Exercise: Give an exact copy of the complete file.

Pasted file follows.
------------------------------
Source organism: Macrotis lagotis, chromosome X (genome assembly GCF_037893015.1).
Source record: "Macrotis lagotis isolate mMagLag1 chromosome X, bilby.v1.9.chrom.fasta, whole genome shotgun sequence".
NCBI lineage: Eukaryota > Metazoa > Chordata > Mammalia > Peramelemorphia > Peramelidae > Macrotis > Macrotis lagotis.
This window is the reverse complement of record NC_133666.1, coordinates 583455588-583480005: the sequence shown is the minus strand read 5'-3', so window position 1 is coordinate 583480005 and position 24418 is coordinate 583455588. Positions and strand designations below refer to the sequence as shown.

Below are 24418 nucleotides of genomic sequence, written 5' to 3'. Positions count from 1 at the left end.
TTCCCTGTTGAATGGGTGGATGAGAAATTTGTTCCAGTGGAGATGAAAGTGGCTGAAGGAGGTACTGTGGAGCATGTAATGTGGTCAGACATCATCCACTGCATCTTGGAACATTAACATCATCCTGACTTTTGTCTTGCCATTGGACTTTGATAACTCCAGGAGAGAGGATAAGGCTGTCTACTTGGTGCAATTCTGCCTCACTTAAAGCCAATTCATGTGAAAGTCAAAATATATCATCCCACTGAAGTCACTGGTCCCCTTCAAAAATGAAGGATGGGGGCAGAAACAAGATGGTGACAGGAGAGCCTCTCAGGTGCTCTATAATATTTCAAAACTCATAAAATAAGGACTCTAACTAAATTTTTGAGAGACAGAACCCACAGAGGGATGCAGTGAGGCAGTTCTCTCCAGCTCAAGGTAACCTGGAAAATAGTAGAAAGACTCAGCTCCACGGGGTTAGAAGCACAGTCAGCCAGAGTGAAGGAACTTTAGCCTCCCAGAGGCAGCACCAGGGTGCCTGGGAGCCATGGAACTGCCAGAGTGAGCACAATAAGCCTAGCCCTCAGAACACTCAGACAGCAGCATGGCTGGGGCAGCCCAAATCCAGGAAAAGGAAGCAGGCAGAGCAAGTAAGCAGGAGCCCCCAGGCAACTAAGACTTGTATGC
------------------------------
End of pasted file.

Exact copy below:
Source organism: Macrotis lagotis, chromosome X (genome assembly GCF_037893015.1).
Source record: "Macrotis lagotis isolate mMagLag1 chromosome X, bilby.v1.9.chrom.fasta, whole genome shotgun sequence".
NCBI lineage: Eukaryota > Metazoa > Chordata > Mammalia > Peramelemorphia > Peramelidae > Macrotis > Macrotis lagotis.
This window is the reverse complement of record NC_133666.1, coordinates 583455588-583480005: the sequence shown is the minus strand read 5'-3', so window position 1 is coordinate 583480005 and position 24418 is coordinate 583455588. Positions and strand designations below refer to the sequence as shown.

Below are 24418 nucleotides of genomic sequence, written 5' to 3'. Positions count from 1 at the left end.
TTCCCTGTTGAATGGGTGGATGAGAAATTTGTTCCAGTGGAGATGAAAGTGGCTGAAGGAGGTACTGTGGAGCATGTAATGTGGTCAGACATCATCCACTGCATCTTGGAACATTAACATCATCCTGACTTTTGTCTTGCCATTGGACTTTGATAACTCCAGGAGAGAGGATAAGGCTGTCTACTTGGTGCAATTCTGCCTCACTTAAAGCCAATTCATGTGAAAGTCAAAATATATCATCCCACTGAAGTCACTGGTCCCCTTCAAAAATGAAGGATGGGGGCAGAAACAAGATGGTGACAGGAGAGCCTCTCAGGTGCTCTATAATATTTCAAAACTCATAAAATAAGGACTCTAACTAAATTTTTGAGAGACAGAACCCACAGAGGGATGCAGTGAGGCAGTTCTCTCCAGCTCAAGGTAACCTGGAAAATAGTAGAAAGACTCAGCTCCACGGGGTTAGAAGCACAGTCAGCCAGAGTGAAGGAACTTTAGCCTCCCAGAGGCAGCACCAGGGTGCCTGGGAGCCATGGAACTGCCAGAGTGAGCACAATAAGCCTAGCCCTCAGAACACTCAGACAGCAGCATGGCTGGGGCAGCCCAAATCCAGGAAAAGGAAGCAGGCAGAGCAAGTAAGCAGGAGCCCCCAGGCAACTAAGACTTGTATGC